Heading into the final two weeks of the regular season, Rick Tocchet has all but sealed up the Jack Adams

Photo credit:© Bob Frid-USA TODAY Sports
Stephan Roget
13 days ago
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Here’s the funny thing about the Vancouver Canucks and their largely-unexpected success thus far in 2023/24:
Had any of us been asked at the outset of the campaign whether a return to the postseason – as the top seed in the Pacific Division, no less – would have constituted a successful season, most would have answered with an unmitigated “yes.”
But we’re here now, and after all that winning and standings-climbing, it sure doesn’t feel as though the Canucks have really achieved anything worth celebrating quite yet. And it definitely feels like to make it this far, only to ultimately bow out in the first round of the playoffs, would still make for a major disappointment.
Perspectives, and expectations, can change.
But while the Canucks and their fans will not at all be resting on their regular season laurels when the schedule flips over in a couple of weeks, instead focusing entirely on Round One, there is a group out there ready to fete and celebrate the achievements of the campaign that just was. And that’s the cumulative body that decides upon and hands out the official NHL awards.
At this point, it seems very likely that, regardless of what happens in the playoffs, at least two Canucks will be called up to the stage in the summer to receive major awards.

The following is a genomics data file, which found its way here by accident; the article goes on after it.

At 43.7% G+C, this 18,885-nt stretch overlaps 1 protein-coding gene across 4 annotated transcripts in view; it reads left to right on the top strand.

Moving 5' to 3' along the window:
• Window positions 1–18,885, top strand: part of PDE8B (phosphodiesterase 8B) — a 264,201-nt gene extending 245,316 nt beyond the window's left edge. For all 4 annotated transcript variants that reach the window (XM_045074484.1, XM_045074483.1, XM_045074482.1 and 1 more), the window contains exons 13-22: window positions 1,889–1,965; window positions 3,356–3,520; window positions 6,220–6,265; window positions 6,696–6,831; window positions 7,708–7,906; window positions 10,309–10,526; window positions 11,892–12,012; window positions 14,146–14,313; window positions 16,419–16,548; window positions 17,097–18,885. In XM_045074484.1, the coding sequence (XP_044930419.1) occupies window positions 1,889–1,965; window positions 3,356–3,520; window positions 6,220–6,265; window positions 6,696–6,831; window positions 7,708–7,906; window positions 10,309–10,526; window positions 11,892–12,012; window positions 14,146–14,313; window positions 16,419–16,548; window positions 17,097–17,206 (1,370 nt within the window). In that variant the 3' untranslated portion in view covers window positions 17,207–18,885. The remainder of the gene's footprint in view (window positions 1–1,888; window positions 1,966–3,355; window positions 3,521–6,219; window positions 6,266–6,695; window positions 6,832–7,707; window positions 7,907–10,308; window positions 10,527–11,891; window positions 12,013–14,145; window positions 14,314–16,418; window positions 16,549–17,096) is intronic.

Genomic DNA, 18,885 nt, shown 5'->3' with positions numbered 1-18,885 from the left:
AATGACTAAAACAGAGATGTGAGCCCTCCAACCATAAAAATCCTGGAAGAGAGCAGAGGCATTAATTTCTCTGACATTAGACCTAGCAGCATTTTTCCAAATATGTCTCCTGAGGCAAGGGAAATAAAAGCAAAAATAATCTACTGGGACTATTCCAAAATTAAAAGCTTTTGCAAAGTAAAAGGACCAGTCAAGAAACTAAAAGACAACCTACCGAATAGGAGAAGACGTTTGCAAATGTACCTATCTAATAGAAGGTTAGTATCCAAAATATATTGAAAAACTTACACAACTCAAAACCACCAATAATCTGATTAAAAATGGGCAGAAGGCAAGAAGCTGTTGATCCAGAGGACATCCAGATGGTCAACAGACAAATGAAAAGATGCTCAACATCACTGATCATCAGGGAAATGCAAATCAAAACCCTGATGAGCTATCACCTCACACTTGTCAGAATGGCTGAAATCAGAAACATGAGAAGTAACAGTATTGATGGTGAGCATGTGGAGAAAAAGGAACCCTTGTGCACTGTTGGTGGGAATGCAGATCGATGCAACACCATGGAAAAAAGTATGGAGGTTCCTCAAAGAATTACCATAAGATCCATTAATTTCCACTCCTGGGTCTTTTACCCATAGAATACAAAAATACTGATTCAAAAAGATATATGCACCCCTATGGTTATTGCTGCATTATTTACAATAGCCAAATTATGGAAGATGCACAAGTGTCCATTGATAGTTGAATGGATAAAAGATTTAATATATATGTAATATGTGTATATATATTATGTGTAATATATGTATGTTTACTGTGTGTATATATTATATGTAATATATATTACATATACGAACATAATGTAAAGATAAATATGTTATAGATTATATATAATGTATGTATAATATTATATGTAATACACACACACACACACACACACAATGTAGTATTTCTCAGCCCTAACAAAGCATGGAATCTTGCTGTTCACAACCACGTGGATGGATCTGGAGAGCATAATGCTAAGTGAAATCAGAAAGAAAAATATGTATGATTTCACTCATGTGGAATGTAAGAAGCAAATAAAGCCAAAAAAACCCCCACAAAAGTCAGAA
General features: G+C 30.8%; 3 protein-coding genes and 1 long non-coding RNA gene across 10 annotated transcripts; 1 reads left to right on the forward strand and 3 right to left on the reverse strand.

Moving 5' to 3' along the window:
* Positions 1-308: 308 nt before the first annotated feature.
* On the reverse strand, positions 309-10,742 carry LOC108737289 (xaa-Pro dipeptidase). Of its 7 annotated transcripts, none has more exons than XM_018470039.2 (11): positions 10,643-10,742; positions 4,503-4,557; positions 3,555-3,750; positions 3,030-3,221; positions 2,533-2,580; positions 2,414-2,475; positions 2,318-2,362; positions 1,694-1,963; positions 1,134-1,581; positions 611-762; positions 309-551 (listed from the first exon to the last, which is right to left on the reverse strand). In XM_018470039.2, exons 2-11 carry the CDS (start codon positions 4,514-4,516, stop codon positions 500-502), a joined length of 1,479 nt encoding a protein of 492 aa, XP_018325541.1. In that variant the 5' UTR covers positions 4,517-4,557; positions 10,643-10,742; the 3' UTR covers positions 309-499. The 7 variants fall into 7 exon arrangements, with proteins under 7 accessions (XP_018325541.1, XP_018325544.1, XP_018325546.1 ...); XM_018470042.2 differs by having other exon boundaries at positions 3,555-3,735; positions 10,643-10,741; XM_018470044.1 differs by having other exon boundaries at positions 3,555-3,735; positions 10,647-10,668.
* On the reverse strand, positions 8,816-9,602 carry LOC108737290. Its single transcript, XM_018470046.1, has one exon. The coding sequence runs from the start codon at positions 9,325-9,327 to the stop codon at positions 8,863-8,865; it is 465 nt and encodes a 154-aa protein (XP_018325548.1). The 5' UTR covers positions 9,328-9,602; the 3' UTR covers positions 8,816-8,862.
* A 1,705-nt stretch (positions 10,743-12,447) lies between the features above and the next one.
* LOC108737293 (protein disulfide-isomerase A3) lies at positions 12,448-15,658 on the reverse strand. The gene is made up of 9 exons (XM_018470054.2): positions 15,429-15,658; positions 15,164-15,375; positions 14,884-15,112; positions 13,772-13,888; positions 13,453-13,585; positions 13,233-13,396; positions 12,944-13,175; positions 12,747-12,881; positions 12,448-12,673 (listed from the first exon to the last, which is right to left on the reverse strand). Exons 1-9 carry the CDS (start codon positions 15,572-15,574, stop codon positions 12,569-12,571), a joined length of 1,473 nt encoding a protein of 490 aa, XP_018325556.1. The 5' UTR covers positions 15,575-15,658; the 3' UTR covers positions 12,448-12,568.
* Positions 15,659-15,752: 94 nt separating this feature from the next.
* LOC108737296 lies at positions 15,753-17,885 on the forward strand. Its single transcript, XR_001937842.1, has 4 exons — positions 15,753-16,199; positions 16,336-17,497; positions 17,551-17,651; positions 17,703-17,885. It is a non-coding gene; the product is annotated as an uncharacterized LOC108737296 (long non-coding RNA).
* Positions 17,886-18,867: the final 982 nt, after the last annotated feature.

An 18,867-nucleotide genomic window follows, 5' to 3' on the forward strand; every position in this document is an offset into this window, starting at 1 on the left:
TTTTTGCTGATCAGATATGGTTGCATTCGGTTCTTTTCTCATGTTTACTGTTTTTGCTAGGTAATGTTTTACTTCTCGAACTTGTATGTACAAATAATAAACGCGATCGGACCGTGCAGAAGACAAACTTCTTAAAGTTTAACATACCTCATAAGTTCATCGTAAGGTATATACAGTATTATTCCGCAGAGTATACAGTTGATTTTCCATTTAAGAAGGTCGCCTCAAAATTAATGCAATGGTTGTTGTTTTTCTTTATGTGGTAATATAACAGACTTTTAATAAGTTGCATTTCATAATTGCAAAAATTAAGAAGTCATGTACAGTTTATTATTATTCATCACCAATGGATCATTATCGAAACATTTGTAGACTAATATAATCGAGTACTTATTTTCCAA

The first is Quinn Hughes, still the odds-on favourite to take home the Norris Trophy as the league’s top defender. Hughes is now far enough of Cale Makar and Roman Josi in the race to call it his to lose, and we’ll be making a more explicit case for him in the days to come.
The other is head coach Rick Tocchet, who could be said to have already sealed up the Jack Adams as the NHL’s top coach.
But Tocchet’s field is a little more tightly-packed than Hughes, and so we thought this was an appropriate time to make one last appeal on his behalf before everything switches over to playoff mode and talking about regular season success becomes gauche.
Let’s start the discussion with an admission: the Jack Adams Award doesn’t really traditionally go to the “best” coach. Instead, it’s come to represent something akin to “most improved,” or rather “the coach who got the most improvement out of their team from one season to the next.”
As such, one can usually form a pretty good list of candidates just by naming the coaches of those teams who are set to make the playoffs in 2023/24 after missing them in 2022/23.